But she was too good at her job, and at a time before Indianapolis harbored any semblance of an “alternative” edge, too exotic for her surroundings.
Crime reporter Jack Rinehart was accompanied by a news crew when he peered into the windows of the Hubbard residence in 2004. He hoisted a folder in the air, displaying to those at home the city of Indianapolis’s lawsuit against Melyssa Hubbard, citing sexual torture and the complement of a minor zoning infraction.
“There are some dommes who are hookers,” Hubbard imparted to me, “and the city has a right to investigate anyone that they think is doing something illegal.” But Hubbard hadn’t done sex work. She’d been offered, but refuted the rationale. “You do realize if I have sex with you that makes me your submissive?”
One of her paying masochists turned out to be an undercover cop, alleging to have been “forced to get down on his hands and knees and kiss Donaghy's boots and feet“ and “subjected to a degrading conversation.”
“I turned him into the slut he wanted me to be,” Hubbard admitted of the session, detailing an experience with a suspiciously overbearing first-time client unrelentingly attempting to steer the session toward sex. “He would’ve arrested me on the spot,” she noted. “But he didn’t arrest me because I wasn’t breaking any laws. I was basically a performance artist.”
Mayor Peterson held a press conference the following morning, pledging to extinguish the scourge of adult businesses contaminating chaste Indianapolis. Hubbard jostled her way into the crowd, daggering him with questions and pledging to Spank City Hall.
The presiding Marion County judge dismissed the city’s case in Fall of 2007.
Hubbard invited me into her charming Meridian-Kessler home and showed me old news clippings and photos from the height of her anti-tax antics.
She shuffled to a photo clipping of 500 Indianapolitans convened around a supersized ball of white fabric decorated as a giant tea bag.
Stuffed with the protesters’ with tax assessments, the crowd dunked the oversized teabag into the Broad Ripple Canal.
The article, dated July 28, 2007, was one of the earliest to employ the “Tea Party” designation—months before Congressman Ron Paul’s “Boston Tea Party moneybomb” and over a year before the election of Barack Obama.
Hubbard opened a folder and showed me photos from the pro-Trump “Daddy Will Save Us” art show in that took place in New York in October.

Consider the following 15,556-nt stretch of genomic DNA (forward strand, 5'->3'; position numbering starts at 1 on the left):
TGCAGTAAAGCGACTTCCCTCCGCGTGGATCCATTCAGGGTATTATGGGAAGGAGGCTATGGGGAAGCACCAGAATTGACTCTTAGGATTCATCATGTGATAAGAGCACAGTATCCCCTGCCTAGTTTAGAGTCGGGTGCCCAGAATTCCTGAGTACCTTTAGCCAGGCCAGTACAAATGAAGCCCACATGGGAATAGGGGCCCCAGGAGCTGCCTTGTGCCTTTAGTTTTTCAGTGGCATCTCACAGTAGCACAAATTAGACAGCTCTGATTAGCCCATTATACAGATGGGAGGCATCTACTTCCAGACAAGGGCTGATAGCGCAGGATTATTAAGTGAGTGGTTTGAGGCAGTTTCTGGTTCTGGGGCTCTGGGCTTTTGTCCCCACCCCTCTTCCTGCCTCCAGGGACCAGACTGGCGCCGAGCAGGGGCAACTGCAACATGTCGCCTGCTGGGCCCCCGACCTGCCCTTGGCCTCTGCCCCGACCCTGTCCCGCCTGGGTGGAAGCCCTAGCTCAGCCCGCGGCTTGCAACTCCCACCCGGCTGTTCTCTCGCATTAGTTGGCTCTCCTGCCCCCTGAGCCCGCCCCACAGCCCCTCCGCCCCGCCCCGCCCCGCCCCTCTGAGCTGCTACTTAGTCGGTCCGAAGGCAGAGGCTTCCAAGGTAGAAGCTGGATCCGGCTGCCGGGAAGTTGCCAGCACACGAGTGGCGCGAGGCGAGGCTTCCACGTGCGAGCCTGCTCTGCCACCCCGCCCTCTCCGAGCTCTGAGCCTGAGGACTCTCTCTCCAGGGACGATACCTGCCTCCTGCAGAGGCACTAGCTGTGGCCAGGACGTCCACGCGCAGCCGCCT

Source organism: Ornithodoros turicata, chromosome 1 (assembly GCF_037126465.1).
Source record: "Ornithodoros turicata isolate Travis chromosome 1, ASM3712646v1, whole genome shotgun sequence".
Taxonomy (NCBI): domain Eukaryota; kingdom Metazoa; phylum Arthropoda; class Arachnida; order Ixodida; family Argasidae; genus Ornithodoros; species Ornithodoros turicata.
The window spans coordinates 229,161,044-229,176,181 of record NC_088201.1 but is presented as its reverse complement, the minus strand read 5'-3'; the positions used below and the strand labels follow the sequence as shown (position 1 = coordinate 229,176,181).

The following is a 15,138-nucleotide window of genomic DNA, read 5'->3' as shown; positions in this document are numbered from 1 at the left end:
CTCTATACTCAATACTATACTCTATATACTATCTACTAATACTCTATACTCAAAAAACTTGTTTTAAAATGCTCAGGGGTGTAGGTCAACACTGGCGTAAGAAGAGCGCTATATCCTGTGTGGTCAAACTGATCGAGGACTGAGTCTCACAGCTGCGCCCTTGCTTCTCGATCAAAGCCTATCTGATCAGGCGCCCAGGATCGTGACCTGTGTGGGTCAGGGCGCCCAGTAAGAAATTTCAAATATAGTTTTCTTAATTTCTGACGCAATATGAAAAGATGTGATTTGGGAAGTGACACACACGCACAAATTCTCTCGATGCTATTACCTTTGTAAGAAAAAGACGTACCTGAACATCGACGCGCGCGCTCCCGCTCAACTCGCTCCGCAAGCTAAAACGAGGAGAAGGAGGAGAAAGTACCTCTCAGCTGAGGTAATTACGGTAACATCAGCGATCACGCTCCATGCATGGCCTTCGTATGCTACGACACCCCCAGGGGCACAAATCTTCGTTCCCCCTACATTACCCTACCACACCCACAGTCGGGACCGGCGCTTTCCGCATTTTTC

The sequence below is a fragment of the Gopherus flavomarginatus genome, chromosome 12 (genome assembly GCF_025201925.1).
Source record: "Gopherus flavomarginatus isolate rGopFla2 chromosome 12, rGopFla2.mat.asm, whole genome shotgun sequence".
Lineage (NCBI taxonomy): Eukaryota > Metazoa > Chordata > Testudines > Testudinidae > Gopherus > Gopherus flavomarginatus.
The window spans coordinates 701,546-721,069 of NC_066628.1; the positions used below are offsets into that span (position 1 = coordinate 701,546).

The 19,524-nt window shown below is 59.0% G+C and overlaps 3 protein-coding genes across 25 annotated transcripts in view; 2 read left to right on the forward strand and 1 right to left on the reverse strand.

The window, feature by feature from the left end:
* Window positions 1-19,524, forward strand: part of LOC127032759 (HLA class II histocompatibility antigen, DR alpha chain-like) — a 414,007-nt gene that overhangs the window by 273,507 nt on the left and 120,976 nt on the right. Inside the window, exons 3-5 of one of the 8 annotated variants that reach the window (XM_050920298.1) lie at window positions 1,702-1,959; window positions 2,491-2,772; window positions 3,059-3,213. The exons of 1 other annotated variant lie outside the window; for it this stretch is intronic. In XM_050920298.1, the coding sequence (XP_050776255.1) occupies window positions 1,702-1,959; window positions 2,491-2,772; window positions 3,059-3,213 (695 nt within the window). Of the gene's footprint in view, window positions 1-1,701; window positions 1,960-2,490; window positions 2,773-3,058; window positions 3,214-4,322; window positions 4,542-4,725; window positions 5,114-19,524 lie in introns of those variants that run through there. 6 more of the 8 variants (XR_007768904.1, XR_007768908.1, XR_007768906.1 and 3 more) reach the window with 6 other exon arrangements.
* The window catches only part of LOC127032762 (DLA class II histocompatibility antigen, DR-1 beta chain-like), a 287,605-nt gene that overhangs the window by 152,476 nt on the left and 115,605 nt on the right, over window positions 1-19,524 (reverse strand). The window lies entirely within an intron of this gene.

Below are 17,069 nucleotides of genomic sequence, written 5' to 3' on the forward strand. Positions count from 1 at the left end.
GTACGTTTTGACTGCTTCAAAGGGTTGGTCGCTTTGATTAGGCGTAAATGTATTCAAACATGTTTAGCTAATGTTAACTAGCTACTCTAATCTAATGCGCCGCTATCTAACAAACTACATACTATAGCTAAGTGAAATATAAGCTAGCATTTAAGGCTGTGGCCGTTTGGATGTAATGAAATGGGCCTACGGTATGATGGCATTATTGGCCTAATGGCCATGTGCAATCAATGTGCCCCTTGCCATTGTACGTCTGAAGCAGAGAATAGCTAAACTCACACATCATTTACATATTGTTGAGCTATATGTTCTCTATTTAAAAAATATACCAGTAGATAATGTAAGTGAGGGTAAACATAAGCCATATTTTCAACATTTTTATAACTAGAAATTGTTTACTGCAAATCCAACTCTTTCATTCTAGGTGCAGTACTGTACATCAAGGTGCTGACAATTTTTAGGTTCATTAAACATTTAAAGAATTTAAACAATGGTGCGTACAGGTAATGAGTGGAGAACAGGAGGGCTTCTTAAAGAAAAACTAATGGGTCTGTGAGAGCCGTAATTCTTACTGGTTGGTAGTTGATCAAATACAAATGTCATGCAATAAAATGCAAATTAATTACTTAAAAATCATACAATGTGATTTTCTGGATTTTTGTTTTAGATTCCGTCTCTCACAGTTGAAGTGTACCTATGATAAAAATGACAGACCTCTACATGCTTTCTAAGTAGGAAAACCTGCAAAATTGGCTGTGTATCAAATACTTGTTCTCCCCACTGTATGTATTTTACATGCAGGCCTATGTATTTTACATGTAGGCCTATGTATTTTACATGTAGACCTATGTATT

“Look at this,” Hubbard grinned, opening a picture file of disgraced former Breitbart editor Milo Yiannopoulos posing with Spanking City Hall in a tub of blood.
“They’re provocateurs,” Hubbard conceded, but “I’m a provocateur.” Hubbard had last been in New York the previous year as a featured Liberty Fest 2015 speaker. Here, as well as at the Washington, D.C. “Deploraball” extravaganza in January, however, she was an admirer in attendance.
“I didn’t even know what the Tea Party was,” Hubbard said, laughing, of the time of the governor’s mansion demonstration.
But she recalls overhearing a conversation from within the crowd when one exasperated voice exclaimed, “We need a Tea Party!” Hubbard had decided that, since she’d thrown parties her whole adult life, “if the people want a party I’m going to give them a party.”
But it wasn’t for another few months until the paddle-wielding patriot would finally taste her self-affirming moment of revenge.
“Welcome to the biggest upset in Indiana political history,” Greg Ballard, the newly elected Republican mayor, touted shortly after incumbent Peterson conceded defeat.
By a shocking 51%-to-47% margin, the no-name Republican arguably won the first electoral “Tea Party” victory three years before the momentous 2010 Congressional midterm wave.
In recognition of her organizing, Hubbard was awarded a Sam Adams Alliance Tea Party Award from the now-defunct eponymous conservative nonprofit.
The Meridian-Kessler dominatrix keeps a low profile today, but is leisurely mapping out a few new projects. She plans on writing a screenplay adaption of Spanking City Hall, for example, and is devoting her next book to catechizing “the Goddess Diana mythology.”
Hubbard explained to me that her notoriety, however brief and locale-contained, was buttressed by a burgeoning mood for revolt that she serendipitously latched on to.
But as my Indiana acquaintance drove me to my bus stop, I couldn’t resist pondering the opposite: that the timeline of Hubbard’s Tea Party antics suggests the mighty conservative revolt that had stormed into the national spotlight by 2009 was, in fact, birthed in a kinky fetish dungeon in Indianapolis, Indiana.